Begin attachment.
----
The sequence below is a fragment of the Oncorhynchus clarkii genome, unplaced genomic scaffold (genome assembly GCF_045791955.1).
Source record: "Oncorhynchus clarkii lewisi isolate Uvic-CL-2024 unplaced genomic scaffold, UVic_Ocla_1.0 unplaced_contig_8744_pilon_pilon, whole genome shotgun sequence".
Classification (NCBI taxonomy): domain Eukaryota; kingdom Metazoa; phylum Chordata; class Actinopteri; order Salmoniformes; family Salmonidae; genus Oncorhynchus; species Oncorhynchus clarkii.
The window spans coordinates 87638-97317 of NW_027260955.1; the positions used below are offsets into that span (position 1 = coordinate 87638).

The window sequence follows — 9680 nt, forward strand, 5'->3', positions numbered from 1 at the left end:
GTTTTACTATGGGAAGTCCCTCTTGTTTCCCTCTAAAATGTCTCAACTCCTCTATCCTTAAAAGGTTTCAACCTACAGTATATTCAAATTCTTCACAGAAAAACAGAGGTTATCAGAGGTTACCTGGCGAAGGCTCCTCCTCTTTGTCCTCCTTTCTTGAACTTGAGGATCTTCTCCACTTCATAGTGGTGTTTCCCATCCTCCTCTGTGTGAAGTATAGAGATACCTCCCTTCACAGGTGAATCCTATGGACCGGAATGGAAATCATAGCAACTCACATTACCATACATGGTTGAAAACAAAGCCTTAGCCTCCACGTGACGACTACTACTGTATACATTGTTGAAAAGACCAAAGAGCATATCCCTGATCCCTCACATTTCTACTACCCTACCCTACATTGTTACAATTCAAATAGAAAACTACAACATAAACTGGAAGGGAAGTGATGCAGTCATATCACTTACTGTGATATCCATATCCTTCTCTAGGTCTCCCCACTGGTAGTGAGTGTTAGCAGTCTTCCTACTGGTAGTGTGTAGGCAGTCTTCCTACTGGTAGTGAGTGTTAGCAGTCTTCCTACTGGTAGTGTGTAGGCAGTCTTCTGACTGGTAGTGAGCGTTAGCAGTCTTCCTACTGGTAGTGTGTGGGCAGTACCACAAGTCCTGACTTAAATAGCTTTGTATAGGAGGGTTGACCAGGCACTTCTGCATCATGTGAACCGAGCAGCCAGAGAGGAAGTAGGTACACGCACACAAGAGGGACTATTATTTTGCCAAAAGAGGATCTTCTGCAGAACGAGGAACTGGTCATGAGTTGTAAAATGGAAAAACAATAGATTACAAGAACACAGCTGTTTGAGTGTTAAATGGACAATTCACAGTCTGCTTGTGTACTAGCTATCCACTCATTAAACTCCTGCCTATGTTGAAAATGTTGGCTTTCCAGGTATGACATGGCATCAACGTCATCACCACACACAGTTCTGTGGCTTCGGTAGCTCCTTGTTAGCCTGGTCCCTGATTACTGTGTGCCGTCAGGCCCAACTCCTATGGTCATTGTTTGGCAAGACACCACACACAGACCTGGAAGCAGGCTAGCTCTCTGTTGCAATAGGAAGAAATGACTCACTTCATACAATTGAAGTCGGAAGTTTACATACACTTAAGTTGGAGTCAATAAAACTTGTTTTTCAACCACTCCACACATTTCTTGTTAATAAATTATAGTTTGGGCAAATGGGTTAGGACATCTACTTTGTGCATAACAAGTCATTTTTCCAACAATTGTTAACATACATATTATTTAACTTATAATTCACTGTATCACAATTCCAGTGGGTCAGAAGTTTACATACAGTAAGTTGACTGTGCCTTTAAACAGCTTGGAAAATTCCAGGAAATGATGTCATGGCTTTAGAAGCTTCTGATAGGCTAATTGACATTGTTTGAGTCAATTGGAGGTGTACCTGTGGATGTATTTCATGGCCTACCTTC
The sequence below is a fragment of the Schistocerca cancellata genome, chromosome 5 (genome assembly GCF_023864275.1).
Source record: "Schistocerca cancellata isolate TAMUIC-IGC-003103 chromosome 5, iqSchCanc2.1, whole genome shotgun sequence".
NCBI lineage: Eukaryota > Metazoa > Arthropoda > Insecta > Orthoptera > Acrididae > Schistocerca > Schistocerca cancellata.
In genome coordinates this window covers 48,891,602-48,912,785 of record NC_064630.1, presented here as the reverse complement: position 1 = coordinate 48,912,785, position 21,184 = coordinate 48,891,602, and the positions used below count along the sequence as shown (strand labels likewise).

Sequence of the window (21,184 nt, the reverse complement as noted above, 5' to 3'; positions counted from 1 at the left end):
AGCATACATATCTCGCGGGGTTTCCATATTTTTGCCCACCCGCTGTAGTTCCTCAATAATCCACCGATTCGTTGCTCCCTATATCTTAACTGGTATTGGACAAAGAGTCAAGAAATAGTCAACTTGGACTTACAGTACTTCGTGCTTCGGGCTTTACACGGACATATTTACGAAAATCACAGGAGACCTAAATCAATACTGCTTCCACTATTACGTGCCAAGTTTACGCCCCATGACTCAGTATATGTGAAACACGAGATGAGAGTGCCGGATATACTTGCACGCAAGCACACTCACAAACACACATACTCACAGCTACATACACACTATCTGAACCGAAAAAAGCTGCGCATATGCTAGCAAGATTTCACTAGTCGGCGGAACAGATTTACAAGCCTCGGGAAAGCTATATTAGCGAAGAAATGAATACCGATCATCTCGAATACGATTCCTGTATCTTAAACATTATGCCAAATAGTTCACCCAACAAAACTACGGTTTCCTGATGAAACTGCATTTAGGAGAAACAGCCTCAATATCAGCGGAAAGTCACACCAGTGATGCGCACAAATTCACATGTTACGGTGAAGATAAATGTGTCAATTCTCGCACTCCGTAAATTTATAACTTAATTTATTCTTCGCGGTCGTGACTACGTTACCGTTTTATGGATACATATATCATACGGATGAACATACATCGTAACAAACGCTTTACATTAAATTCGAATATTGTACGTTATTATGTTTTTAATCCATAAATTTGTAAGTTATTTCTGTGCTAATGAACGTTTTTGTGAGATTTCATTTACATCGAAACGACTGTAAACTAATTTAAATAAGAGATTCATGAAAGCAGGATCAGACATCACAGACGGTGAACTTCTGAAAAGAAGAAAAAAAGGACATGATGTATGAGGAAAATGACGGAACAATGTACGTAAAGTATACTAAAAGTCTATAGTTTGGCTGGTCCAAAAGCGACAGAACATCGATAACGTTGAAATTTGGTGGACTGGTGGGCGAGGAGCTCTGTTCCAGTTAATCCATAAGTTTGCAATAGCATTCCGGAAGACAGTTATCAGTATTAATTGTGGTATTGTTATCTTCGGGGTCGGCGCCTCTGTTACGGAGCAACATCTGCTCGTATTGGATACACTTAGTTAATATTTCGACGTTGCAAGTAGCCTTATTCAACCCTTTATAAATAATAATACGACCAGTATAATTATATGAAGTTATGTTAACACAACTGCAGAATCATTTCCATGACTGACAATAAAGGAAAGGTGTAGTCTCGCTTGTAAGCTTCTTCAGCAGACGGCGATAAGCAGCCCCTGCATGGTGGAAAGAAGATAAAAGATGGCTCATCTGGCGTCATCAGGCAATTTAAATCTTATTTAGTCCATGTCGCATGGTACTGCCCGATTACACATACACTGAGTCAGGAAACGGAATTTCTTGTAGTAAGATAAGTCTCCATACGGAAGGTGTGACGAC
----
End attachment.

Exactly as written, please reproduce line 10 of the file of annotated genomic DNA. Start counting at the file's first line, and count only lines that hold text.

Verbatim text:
In genome coordinates this window covers 48,891,602-48,912,785 of record NC_064630.1, presented here as the reverse complement: position 1 = coordinate 48,912,785, position 21,184 = coordinate 48,891,602, and the positions used below count along the sequence as shown (strand labels likewise).